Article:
Revising the Moscow in Our Minds

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Some stereotypes are based on a kernel of truth, while others are stuck in the time warp of Soviet film. Here, tourists and expats are candid about the real deal. 

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Stereotypes owe much to the Cold War and the Iron Curtain, when only a few people could see for themselves what things were really like "over there." Twenty years have passed since the collapse of the Soviet Union, and to quote singer Michael Stipe, it was "the end of the world as we know it."

After talking to many expats, Russia Now found that Moscow has a visceral impact. Rarely did we meet someone who is blasé about the place. It punches them in the gut and woos the imagination. For some expats, their time in Moscow is a very creative time. For all, it is memorable. Living or visiting Moscow is an opportunity to experience and master -- to varying degrees -- a steep learning curve. To know what foreigners think about Moscow, Russia Now interviewed a couple dozen expats and tourists aged between 22 and 50.

Is Moscow More Expensive Than Other Cities?

Many foreigners agree that Moscow is by no means an inexpensive city. Though some agree with reservations:

"Housing is expensive," said Lucie Pokorna of the Czech Republic, who has frequently been to Russia as a tourist. "Transport and culture are rather cheap in comparison to western Europe."

"I think Moscow can be expensive, but there's also a lot of ways to save money as well, especially on food," Brandon Para, 22, said. "Eating street food and eating in places that serve cafeteria-style food like Mu-Mu, helps to save on food costs. The number one piece of advice I would give visitors from America is to eat at places like this, because you can still get a lot of food for the price. Also, using the metro is a lot cheaper than taking taxis, so you can also save on transportation costs that way."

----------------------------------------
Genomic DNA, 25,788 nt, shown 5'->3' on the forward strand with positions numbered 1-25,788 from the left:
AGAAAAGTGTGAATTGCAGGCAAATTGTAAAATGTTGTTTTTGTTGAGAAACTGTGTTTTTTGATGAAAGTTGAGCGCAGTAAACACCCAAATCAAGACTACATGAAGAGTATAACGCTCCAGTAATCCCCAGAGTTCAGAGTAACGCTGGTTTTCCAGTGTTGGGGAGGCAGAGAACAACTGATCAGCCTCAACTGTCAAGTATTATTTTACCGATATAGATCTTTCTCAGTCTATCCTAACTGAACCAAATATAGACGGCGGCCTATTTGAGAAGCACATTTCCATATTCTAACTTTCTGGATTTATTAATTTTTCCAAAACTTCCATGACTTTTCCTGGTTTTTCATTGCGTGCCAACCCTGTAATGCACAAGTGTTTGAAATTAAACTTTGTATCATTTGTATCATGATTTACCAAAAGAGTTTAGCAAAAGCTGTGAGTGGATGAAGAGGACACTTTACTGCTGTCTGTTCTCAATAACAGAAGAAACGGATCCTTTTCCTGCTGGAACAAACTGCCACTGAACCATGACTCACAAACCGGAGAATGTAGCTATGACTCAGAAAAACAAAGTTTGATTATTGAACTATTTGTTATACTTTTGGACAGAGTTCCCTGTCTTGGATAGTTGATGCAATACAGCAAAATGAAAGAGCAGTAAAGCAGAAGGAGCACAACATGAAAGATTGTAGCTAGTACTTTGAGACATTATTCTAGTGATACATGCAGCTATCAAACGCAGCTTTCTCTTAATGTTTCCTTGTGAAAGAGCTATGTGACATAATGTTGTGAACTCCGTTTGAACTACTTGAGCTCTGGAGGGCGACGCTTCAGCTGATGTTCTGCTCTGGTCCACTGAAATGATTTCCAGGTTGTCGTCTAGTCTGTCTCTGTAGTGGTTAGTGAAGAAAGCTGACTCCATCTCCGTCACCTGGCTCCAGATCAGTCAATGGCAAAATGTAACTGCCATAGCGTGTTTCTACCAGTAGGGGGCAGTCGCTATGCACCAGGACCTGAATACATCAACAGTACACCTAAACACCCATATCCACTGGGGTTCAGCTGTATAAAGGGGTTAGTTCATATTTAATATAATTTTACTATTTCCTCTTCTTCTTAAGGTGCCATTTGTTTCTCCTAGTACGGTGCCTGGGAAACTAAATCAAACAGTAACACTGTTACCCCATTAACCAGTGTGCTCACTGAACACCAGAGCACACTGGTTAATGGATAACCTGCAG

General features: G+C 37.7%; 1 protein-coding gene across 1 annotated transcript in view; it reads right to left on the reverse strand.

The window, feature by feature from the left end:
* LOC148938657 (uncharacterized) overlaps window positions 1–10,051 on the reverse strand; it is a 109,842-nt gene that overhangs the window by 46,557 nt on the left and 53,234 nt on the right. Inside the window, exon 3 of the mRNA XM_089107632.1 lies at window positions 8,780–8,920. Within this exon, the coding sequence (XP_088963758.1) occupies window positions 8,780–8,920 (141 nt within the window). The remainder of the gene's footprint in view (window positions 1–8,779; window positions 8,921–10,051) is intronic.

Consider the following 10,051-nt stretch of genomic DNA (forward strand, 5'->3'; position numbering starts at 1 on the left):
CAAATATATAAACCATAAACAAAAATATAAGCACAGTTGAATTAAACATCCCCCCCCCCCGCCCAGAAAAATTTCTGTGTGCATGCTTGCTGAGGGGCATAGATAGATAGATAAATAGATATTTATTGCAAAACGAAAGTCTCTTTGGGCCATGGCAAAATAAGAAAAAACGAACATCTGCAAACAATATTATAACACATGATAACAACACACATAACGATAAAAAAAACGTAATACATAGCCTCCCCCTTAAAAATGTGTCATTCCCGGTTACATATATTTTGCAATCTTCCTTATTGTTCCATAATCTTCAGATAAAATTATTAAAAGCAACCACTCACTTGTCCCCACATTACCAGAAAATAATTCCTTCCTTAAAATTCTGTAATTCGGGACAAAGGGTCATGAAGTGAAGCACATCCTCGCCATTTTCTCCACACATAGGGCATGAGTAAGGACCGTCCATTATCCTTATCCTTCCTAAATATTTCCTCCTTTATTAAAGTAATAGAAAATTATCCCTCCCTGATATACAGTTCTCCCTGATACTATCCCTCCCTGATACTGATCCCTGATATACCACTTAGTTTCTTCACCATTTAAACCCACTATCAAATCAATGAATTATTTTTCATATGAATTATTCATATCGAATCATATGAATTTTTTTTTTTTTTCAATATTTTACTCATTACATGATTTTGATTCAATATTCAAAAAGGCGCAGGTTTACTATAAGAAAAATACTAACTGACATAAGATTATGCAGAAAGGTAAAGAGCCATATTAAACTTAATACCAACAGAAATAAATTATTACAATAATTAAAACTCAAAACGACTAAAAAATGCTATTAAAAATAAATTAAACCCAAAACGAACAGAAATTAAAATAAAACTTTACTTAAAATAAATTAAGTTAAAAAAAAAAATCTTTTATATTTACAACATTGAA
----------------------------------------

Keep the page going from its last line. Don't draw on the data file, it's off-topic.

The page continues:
Considering that an average business lunch in a Moscow restaurant costs 300 rubles ($10) and a metro ride costs 28 rubles (about 90 cents), hotels are by far the most expensive part of a trip to Moscow. A recent survey by the hotel.info portal revealed that the average cost of a hotel room in the Russian capital this autumn was 140 euros (more than $200) a day, which makes Moscow the second most expensive capital in terms of hotel accommodations, after Oslo. 

Part of the reason for the high prices is the shortage of hotels in Moscow. There are 215, according to official statistics. Things are looking up though: In 2011, three new hotels were opened in Moscow, four more will open before the year is out and 14 hotels in the center are due to open in 2012. According to City Hall, by 2020 the capital will have 535 hotels capable of accommodating 150,000 tourists. 

The Keys to an Affordable Visit 

Try to save by choosing the right season for your visit: January is considered to be the off season, which includes the three Christmas weeks (in Russia, Christmas is in January and there is a holiday for most of the month). Few conferences are held during that period, and only 10 to 15 percent of hotel capacity is used, according to Moscow's Tourism Committee. 

Another way to save is to find a hostel. They are springing up like mushrooms and are already making inroads in the market. There are officially 55 hostels in Moscow, almost all of them in the center. Twenty were opened in 2011. The average price per night is 10-20 euros. 

Beware of vendors selling fur hats in the Center. To get the best bargain, you have to know the right places. 

"Souvenir shops are to be avoided at all costs, especially in central Moscow, as their prices could bankrupt small countries," Laura Gardner, 26, from Manchester, England, said. "Markets are the best place to look for that cheap, authentic piece of Russian culture that you just can't live without."